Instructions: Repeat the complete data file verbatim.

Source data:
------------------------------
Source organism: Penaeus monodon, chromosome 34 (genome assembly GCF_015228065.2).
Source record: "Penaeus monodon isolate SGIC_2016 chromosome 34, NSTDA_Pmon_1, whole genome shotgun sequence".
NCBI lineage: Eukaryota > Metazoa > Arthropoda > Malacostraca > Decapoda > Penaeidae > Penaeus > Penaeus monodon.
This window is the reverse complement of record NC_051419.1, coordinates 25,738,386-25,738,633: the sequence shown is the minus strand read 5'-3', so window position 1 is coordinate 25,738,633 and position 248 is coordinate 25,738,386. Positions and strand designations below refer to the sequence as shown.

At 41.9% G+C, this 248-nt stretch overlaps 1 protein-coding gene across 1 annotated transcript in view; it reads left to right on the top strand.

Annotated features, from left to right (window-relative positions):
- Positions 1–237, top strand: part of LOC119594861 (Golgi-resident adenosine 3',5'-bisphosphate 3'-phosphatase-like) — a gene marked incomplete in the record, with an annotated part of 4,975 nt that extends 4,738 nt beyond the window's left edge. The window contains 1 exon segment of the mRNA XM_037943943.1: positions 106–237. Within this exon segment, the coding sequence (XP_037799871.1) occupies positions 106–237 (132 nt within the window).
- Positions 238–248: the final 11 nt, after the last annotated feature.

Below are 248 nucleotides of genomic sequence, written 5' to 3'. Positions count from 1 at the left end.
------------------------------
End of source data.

Source organism: Penaeus monodon, chromosome 34 (genome assembly GCF_015228065.2).
Source record: "Penaeus monodon isolate SGIC_2016 chromosome 34, NSTDA_Pmon_1, whole genome shotgun sequence".
NCBI lineage: Eukaryota > Metazoa > Arthropoda > Malacostraca > Decapoda > Penaeidae > Penaeus > Penaeus monodon.
This window is the reverse complement of record NC_051419.1, coordinates 25,738,386-25,738,633: the sequence shown is the minus strand read 5'-3', so window position 1 is coordinate 25,738,633 and position 248 is coordinate 25,738,386. Positions and strand designations below refer to the sequence as shown.

At 41.9% G+C, this 248-nt stretch overlaps 1 protein-coding gene across 1 annotated transcript in view; it reads left to right on the top strand.

Annotated features, from left to right (window-relative positions):
- Positions 1–237, top strand: part of LOC119594861 (Golgi-resident adenosine 3',5'-bisphosphate 3'-phosphatase-like) — a gene marked incomplete in the record, with an annotated part of 4,975 nt that extends 4,738 nt beyond the window's left edge. The window contains 1 exon segment of the mRNA XM_037943943.1: positions 106–237. Within this exon segment, the coding sequence (XP_037799871.1) occupies positions 106–237 (132 nt within the window).
- Positions 238–248: the final 11 nt, after the last annotated feature.

Below are 248 nucleotides of genomic sequence, written 5' to 3'. Positions count from 1 at the left end.